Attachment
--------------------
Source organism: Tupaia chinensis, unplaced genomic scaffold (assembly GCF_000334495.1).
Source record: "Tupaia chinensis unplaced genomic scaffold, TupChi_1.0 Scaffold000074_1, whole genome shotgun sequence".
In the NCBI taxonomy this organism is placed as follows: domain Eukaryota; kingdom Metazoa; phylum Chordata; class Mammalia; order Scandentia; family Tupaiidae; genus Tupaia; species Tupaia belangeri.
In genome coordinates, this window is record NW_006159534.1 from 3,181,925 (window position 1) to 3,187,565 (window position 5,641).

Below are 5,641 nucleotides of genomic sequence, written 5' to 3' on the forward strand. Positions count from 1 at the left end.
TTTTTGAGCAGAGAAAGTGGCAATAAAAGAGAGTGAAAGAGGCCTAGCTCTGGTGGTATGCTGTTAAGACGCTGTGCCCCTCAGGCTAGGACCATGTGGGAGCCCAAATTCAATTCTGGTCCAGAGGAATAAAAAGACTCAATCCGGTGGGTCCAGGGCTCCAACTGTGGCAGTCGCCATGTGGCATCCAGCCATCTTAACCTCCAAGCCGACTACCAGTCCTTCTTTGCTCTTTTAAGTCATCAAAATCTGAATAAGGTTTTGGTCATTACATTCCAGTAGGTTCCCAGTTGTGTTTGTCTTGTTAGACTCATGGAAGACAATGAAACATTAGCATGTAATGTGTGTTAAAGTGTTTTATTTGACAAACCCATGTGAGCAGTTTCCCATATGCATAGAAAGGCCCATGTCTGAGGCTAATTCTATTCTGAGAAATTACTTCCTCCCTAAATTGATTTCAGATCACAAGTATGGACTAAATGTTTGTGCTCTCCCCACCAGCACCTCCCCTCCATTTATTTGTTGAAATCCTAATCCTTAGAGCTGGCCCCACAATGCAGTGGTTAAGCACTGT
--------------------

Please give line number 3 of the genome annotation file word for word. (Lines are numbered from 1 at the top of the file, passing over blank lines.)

In the NCBI taxonomy this organism is placed as follows: domain Eukaryota; kingdom Metazoa; phylum Chordata; class Mammalia; order Scandentia; family Tupaiidae; genus Tupaia; species Tupaia belangeri.